This beautiful potential of Ancient Faith Radio to bring comfort and guidance to so many people in so many ways makes it truly a ministry of the Church. John and Tonya said that it did not take long for them to realize that the radio station they were creating in their home needed to come under the guidance and accountability of Orthodox leadership, rather than being an independent venture, conducted in isolation. Thus, they met with the parish council of All Saints Antiochian Orthodox Church in Chicago, with Fr. Patrick Henry Reardon, to introduce them to their idea and invite collaboration. With the help of volunteers from the parish, AFR was now able to broadcast devotional readings, Psalms, lives of the Saints and other short features to go along with the music. Fr. Reardon is a regular contributor through his podcast, “Pastoral Ponderings,” which airs weekly, as well as his “Homilies From All Saints.”

Although firmly pan-Orthodox in its mission and broadcasting, Ancient Faith Radio has enjoyed a special closeness with the Antiochian Orthodox Christian Archdiocese, the kind of relationship born out of like-minded cooperation in doing the Lord’s work. Since planting its roots in All Saints Orthodox Church in Chicago, Ancient Faith Radio has truly blossomed in connection with the AOCA. Likewise, the AOCA has found a powerful tool for its ongoing outreach work through internet radio. No less than ten programs on Ancient Faith Radio are hosted by members of the AOCA, both clergy and laypersons. Besides the aforementioned podcast of Fr. Patrick Henry Reardon, there is also a program devoted to spirituality and psychology by Very Rev. Fr. George Morelli, Chairman of the Department of Chaplaincy and the Pastoral Counseling Ministry of the AOCA. The Antiochian Department of Christian Education also partners with AFR in the production of “Let Us Attend,” the Sunday Gospel lesson read for older children and told for younger ones. Matthew Gallatin, a published author with Conciliar Press, Chrissi Hart, and Dr. Brad Nassif, are all podcasters who also happen to be members of Antiochian parishes in Idaho, Pennsylvania, and Illinois respectively. Beyond providing a radio expression for AOCA priests and teachers to reach a wider audience, AFR has also served the Church in other important ways. Namely, Ancient Faith Radio was of great service to the AOCA during the 2007 convention in Montreal, where it was responsible for all the audio recordings and archiving.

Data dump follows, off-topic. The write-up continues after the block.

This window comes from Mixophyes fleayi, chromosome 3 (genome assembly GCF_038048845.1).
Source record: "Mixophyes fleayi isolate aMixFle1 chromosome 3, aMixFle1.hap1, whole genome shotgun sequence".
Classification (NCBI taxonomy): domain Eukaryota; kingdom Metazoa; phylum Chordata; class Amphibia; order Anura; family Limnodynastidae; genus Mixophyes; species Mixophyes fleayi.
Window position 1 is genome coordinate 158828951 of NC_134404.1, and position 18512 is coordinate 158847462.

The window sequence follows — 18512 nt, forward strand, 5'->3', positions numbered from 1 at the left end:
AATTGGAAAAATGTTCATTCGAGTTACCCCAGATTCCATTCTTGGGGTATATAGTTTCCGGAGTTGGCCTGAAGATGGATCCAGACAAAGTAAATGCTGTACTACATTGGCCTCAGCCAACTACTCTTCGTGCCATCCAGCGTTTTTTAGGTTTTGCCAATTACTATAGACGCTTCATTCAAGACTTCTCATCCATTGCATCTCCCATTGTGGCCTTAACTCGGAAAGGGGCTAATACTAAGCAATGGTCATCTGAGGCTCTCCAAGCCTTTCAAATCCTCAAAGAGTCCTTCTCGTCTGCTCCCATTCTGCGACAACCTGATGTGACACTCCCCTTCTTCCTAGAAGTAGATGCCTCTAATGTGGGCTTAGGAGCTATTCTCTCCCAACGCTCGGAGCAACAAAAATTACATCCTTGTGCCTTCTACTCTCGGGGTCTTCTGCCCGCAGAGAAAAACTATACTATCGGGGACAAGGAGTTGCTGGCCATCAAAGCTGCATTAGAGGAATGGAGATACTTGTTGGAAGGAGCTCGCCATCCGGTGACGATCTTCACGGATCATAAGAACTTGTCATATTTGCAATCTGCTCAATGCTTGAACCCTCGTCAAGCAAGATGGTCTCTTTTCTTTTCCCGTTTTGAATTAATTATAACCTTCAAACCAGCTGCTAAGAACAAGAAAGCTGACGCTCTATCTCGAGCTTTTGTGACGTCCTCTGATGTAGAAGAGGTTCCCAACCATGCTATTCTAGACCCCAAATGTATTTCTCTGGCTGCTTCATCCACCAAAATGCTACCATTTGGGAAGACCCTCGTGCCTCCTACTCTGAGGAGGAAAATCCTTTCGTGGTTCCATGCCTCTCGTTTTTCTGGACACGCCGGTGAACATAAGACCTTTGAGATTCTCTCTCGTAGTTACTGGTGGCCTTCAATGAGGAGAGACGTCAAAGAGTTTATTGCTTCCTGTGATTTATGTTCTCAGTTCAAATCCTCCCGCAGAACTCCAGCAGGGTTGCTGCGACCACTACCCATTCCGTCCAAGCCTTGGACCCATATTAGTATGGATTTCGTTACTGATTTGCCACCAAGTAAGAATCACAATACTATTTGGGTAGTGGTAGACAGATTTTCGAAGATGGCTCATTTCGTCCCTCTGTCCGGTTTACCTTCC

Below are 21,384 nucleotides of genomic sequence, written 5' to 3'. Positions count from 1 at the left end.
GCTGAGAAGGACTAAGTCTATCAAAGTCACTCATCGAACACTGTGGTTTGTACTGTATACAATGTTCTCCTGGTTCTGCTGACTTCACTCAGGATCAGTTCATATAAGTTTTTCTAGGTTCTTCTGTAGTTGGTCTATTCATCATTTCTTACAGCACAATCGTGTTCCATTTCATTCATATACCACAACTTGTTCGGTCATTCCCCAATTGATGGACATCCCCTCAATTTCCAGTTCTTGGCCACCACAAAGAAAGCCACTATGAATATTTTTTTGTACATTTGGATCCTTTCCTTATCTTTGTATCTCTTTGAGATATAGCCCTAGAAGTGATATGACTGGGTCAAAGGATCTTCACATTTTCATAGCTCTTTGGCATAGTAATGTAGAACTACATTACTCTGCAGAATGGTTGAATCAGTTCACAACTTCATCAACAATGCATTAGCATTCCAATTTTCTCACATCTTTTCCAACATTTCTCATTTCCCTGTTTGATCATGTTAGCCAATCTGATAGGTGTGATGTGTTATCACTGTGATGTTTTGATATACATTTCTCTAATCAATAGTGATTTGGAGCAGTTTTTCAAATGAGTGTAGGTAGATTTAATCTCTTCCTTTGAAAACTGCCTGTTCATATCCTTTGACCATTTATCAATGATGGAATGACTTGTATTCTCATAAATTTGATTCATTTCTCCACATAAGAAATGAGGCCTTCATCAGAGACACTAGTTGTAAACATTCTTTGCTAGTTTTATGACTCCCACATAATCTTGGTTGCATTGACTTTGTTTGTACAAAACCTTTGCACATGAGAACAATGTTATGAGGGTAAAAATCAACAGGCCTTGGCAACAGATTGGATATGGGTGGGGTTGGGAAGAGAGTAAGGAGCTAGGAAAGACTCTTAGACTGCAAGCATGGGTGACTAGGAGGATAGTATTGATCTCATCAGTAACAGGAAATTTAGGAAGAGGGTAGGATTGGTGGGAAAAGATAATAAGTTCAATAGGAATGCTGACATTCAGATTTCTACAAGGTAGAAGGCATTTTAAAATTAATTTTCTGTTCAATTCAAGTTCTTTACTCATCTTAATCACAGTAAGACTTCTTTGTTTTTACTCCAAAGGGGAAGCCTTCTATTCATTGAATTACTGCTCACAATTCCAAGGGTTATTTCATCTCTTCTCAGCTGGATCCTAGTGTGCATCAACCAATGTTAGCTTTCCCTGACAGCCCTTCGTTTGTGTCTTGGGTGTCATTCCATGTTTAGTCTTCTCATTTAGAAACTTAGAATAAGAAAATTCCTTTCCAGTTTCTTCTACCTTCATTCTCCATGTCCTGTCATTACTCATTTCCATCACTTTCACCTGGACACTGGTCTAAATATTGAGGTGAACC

The AOCA places a high priority on outreach and communication through a variety of media, and this is demonstrated in no better place than in the thirty-year history of Conciliar Press, whose Orthodox publications, including Again and The Handmaiden magazines, have been an important presence of Orthodoxy in the English-speaking world, guiding many inquirers in their conversion process, and enriching the Orthodox faithful. The WORD magazine is yet another way in which the AOCA fills the need for Orthodox faithful to communicate and connect. It is not surprising, then, that Ancient Faith Radio, a locus of Orthodox communication par excellence, has been able to find a home within the ministries of the AOCA. With all of its exciting work being done, it only makes sense for the outreach ministries of the AOCA to come together in a more formal affiliation. This step was in fact taken in recent months, when Conciliar Press officially merged with Ancient Faith Radio to become Conciliar Media Ministries, Inc. The hope is that, through shared resources, organization and collaboration, the Church will be able to minister at an even greater level of effectiveness than ever before, making the treasure of the Orthodox Church more accessible to more people.

Courtesy of the

March 2008 issue of The Word magazine.

Return to The Word article listing.